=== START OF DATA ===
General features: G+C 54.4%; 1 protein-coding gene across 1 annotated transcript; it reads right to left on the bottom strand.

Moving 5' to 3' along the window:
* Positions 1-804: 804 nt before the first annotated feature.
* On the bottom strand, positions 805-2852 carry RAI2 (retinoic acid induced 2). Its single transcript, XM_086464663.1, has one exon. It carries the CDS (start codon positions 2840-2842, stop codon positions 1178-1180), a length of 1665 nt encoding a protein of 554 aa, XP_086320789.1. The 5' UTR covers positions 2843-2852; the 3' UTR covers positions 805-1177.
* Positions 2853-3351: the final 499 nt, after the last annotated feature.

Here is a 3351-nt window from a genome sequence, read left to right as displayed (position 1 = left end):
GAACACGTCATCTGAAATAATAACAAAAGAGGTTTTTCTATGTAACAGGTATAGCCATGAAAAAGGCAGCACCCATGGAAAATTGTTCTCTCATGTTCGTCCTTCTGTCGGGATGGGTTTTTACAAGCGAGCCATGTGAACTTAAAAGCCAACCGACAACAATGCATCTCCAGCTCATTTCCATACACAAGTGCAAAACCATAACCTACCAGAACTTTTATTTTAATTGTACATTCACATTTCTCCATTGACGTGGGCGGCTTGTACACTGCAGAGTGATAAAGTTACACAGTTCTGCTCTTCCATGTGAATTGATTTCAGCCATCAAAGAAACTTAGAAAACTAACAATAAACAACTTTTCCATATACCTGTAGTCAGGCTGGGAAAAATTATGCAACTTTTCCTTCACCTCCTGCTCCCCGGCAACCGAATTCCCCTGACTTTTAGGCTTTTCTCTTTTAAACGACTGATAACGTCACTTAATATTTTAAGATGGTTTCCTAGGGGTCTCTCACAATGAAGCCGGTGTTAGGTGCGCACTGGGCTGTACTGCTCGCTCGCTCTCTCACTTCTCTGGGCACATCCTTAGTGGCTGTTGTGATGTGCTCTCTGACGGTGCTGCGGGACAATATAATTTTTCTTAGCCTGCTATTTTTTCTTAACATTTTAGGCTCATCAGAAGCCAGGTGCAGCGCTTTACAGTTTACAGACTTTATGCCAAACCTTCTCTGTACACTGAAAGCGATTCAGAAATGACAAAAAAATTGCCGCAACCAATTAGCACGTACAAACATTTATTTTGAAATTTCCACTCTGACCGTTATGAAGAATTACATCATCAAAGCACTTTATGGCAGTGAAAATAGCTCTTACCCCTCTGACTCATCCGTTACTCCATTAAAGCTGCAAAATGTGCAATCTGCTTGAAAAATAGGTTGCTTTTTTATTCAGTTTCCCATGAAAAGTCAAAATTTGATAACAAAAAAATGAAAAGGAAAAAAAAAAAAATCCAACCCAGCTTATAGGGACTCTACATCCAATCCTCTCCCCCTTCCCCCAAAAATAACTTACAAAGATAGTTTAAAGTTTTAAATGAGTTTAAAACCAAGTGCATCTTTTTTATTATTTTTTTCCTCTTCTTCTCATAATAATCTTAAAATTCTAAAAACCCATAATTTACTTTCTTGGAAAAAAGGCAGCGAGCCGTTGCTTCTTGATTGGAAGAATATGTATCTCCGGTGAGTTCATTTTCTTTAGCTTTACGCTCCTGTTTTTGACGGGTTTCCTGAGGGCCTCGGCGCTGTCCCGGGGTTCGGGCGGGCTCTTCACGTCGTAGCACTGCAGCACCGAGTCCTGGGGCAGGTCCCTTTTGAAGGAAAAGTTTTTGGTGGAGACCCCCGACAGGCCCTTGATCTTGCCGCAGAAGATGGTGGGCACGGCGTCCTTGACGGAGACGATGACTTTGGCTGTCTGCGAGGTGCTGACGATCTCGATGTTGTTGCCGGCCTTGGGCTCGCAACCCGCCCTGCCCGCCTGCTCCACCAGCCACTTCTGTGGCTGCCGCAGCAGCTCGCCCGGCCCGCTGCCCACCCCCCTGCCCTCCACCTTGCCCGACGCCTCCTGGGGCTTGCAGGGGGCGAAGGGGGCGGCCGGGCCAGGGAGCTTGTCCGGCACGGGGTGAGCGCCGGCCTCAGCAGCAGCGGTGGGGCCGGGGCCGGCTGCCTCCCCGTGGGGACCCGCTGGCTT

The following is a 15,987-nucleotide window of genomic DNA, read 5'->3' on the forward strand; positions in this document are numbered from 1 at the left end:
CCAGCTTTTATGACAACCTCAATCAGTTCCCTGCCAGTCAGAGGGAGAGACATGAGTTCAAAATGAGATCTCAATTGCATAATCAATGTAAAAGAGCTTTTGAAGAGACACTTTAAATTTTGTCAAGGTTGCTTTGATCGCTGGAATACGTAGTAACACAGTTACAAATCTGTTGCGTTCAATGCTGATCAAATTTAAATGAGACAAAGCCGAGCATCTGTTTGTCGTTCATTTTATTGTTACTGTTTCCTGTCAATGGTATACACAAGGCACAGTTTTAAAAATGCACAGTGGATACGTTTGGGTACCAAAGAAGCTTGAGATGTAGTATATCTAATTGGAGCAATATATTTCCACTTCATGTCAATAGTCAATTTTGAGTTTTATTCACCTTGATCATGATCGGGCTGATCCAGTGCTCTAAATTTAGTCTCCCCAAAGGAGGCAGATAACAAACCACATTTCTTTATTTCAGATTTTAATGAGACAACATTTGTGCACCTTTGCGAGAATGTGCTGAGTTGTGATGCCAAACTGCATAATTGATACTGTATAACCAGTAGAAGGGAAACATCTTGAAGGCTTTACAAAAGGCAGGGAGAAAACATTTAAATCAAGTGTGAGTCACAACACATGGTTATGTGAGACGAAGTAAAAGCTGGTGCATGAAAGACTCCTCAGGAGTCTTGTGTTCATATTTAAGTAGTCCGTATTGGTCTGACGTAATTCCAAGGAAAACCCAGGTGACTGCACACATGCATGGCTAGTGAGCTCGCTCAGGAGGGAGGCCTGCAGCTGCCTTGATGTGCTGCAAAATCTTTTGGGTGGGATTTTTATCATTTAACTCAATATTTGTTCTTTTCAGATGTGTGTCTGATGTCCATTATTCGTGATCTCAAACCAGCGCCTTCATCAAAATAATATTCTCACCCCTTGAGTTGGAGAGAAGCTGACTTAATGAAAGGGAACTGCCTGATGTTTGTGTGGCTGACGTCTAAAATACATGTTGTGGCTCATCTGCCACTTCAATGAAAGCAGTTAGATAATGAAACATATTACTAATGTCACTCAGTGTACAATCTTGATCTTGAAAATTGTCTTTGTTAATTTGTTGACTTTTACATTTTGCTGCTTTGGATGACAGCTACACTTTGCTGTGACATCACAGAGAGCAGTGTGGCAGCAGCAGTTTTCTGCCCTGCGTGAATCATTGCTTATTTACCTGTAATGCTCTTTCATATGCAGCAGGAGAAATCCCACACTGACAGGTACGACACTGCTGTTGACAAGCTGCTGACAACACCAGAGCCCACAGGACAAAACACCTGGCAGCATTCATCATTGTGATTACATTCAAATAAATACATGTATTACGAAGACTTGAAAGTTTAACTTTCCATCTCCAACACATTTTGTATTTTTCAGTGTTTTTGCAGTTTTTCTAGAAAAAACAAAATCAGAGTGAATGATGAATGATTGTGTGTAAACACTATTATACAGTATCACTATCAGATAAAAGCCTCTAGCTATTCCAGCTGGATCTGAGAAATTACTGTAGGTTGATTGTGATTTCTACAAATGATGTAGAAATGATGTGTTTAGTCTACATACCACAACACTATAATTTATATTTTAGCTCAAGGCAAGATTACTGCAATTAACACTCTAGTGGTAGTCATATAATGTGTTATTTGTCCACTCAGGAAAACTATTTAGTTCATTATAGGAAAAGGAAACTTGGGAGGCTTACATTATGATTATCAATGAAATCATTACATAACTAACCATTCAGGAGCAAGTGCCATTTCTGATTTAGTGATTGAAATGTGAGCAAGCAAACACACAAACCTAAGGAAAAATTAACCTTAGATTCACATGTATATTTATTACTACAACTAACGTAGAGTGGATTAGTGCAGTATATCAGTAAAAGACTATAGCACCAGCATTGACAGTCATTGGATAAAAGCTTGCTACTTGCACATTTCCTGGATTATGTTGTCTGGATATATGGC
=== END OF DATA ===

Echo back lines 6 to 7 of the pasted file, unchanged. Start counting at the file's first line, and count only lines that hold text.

Here is a 3351-nt window from a genome sequence, read left to right as displayed (position 1 = left end):
GAACACGTCATCTGAAATAATAACAAAAGAGGTTTTTCTATGTAACAGGTATAGCCATGAAAAAGGCAGCACCCATGGAAAATTGTTCTCTCATGTTCGTCCTTCTGTCGGGATGGGTTTTTACAAGCGAGCCATGTGAACTTAAAAGCCAACCGACAACAATGCATCTCCAGCTCATTTCCATACACAAGTGCAAAACCATAACCTACCAGAACTTTTATTTTAATTGTACATTCACATTTCTCCATTGACGTGGGCGGCTTGTACACTGCAGAGTGATAAAGTTACACAGTTCTGCTCTTCCATGTGAATTGATTTCAGCCATCAAAGAAACTTAGAAAACTAACAATAAACAACTTTTCCATATACCTGTAGTCAGGCTGGGAAAAATTATGCAACTTTTCCTTCACCTCCTGCTCCCCGGCAACCGAATTCCCCTGACTTTTAGGCTTTTCTCTTTTAAACGACTGATAACGTCACTTAATATTTTAAGATGGTTTCCTAGGGGTCTCTCACAATGAAGCCGGTGTTAGGTGCGCACTGGGCTGTACTGCTCGCTCGCTCTCTCACTTCTCTGGGCACATCCTTAGTGGCTGTTGTGATGTGCTCTCTGACGGTGCTGCGGGACAATATAATTTTTCTTAGCCTGCTATTTTTTCTTAACATTTTAGGCTCATCAGAAGCCAGGTGCAGCGCTTTACAGTTTACAGACTTTATGCCAAACCTTCTCTGTACACTGAAAGCGATTCAGAAATGACAAAAAAATTGCCGCAACCAATTAGCACGTACAAACATTTATTTTGAAATTTCCACTCTGACCGTTATGAAGAATTACATCATCAAAGCACTTTATGGCAGTGAAAATAGCTCTTACCCCTCTGACTCATCCGTTACTCCATTAAAGCTGCAAAATGTGCAATCTGCTTGAAAAATAGGTTGCTTTTTTATTCAGTTTCCCATGAAAAGTCAAAATTTGATAACAAAAAAATGAAAAGGAAAAAAAAAAAAATCCAACCCAGCTTATAGGGACTCTACATCCAATCCTCTCCCCCTTCCCCCAAAAATAACTTACAAAGATAGTTTAAAGTTTTAAATGAGTTTAAAACCAAGTGCATCTTTTTTATTATTTTTTTCCTCTTCTTCTCATAATAATCTTAAAATTCTAAAAACCCATAATTTACTTTCTTGGAAAAAAGGCAGCGAGCCGTTGCTTCTTGATTGGAAGAATATGTATCTCCGGTGAGTTCATTTTCTTTAGCTTTACGCTCCTGTTTTTGACGGGTTTCCTGAGGGCCTCGGCGCTGTCCCGGGGTTCGGGCGGGCTCTTCACGTCGTAGCACTGCAGCACCGAGTCCTGGGGCAGGTCCCTTTTGAAGGAAAAGTTTTTGGTGGAGACCCCCGACAGGCCCTTGATCTTGCCGCAGAAGATGGTGGGCACGGCGTCCTTGACGGAGACGATGACTTTGGCTGTCTGCGAGGTGCTGACGATCTCGATGTTGTTGCCGGCCTTGGGCTCGCAACCCGCCCTGCCCGCCTGCTCCACCAGCCACTTCTGTGGCTGCCGCAGCAGCTCGCCCGGCCCGCTGCCCACCCCCCTGCCCTCCACCTTGCCCGACGCCTCCTGGGGCTTGCAGGGGGCGAAGGGGGCGGCCGGGCCAGGGAGCTTGTCCGGCACGGGGTGAGCGCCGGCCTCAGCAGCAGCGGTGGGGCCGGGGCCGGCTGCCTCCCCGTGGGGACCCGCTGGCTT